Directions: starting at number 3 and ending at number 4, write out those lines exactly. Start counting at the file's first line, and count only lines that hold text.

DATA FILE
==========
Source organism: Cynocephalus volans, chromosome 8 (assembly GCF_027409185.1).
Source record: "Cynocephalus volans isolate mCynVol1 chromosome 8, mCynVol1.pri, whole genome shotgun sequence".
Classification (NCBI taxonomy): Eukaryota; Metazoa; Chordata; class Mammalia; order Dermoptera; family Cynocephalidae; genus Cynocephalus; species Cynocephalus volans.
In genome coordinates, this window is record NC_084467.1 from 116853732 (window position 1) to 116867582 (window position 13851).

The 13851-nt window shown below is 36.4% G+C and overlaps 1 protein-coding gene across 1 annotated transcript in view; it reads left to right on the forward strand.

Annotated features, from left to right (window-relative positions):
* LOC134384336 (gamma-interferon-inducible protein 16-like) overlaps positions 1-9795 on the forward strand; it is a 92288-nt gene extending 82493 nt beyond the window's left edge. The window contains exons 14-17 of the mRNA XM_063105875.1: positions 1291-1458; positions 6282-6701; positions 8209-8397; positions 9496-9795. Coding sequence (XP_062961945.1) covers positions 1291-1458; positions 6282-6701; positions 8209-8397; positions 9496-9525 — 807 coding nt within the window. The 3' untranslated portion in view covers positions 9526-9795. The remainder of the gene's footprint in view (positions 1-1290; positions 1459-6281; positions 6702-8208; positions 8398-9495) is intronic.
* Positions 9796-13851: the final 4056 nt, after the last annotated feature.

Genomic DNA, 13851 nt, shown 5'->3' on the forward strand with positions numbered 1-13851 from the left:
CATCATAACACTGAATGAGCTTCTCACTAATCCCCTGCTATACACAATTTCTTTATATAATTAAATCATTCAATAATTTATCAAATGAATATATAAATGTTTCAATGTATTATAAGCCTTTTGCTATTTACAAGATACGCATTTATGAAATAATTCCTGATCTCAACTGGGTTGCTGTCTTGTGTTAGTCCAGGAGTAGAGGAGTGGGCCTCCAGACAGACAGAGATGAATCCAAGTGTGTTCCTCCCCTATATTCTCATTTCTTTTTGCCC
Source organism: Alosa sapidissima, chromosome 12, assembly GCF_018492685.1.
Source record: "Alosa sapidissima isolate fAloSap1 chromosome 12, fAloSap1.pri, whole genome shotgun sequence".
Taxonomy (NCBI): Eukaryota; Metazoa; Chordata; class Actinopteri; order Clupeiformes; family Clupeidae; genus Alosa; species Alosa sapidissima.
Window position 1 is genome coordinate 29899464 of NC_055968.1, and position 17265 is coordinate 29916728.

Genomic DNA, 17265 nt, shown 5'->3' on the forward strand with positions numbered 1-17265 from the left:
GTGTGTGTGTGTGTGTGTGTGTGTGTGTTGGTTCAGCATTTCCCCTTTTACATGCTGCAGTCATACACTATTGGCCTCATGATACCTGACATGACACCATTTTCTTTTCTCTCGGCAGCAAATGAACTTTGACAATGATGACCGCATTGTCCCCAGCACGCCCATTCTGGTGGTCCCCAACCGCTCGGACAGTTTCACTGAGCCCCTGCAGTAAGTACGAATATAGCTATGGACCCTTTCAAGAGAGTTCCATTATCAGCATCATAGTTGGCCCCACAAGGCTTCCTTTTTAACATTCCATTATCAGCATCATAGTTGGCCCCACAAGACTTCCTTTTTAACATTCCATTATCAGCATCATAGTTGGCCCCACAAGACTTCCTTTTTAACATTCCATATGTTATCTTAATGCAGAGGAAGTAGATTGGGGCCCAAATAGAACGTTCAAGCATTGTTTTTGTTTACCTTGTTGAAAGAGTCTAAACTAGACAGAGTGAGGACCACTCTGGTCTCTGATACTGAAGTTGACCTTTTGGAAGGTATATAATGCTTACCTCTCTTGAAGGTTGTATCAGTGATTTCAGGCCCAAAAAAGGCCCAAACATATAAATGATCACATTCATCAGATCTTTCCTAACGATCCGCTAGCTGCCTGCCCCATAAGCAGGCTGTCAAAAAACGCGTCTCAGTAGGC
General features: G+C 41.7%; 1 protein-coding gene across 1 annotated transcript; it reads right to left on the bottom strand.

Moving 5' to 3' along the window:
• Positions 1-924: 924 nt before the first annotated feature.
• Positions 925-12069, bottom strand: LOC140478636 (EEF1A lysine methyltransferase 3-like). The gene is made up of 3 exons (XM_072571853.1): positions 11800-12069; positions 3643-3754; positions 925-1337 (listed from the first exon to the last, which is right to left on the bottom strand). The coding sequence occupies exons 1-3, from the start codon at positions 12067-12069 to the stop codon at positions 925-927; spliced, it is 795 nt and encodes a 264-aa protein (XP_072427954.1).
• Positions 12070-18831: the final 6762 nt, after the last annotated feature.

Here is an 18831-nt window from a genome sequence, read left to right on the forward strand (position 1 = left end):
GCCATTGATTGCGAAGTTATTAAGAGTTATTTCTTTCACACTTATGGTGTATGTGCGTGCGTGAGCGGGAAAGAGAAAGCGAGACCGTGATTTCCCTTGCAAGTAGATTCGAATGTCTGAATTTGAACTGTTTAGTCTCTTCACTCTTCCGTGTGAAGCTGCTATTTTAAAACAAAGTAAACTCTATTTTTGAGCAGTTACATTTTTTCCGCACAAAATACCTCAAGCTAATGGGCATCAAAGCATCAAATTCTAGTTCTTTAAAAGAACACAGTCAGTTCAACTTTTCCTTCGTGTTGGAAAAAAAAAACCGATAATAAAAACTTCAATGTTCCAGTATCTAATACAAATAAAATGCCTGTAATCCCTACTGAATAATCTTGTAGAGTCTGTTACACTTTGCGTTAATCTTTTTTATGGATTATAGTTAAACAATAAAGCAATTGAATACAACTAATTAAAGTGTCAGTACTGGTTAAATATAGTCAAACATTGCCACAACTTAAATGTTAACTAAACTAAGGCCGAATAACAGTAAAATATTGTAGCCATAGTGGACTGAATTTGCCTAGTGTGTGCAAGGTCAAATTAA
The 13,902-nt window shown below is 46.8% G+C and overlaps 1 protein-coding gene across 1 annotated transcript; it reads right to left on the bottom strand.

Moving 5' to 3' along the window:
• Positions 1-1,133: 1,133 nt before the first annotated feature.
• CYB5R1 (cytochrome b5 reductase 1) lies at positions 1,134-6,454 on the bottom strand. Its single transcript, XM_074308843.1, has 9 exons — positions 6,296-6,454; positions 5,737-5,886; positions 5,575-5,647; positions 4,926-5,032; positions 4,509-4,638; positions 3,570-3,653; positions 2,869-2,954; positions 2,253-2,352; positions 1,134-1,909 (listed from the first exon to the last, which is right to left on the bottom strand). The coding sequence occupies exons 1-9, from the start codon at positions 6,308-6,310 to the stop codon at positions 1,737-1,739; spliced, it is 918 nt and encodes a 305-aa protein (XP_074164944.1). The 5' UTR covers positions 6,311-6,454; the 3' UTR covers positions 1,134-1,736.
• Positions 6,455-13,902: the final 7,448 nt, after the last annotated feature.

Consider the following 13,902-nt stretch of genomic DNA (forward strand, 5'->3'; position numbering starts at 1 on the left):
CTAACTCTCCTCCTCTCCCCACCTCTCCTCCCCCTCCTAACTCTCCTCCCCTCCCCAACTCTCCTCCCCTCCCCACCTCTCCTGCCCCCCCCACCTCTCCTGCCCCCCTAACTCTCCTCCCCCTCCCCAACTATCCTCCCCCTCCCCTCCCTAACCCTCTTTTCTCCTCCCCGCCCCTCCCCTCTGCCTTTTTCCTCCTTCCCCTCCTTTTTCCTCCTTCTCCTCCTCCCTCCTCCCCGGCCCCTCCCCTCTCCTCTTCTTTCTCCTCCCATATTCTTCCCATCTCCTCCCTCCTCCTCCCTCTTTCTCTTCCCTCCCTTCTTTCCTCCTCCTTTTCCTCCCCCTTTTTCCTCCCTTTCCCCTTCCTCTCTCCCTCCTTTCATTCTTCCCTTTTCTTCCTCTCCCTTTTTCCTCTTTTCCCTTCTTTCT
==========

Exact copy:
Classification (NCBI taxonomy): Eukaryota; Metazoa; Chordata; class Mammalia; order Dermoptera; family Cynocephalidae; genus Cynocephalus; species Cynocephalus volans.
In genome coordinates, this window is record NC_084467.1 from 116853732 (window position 1) to 116867582 (window position 13851).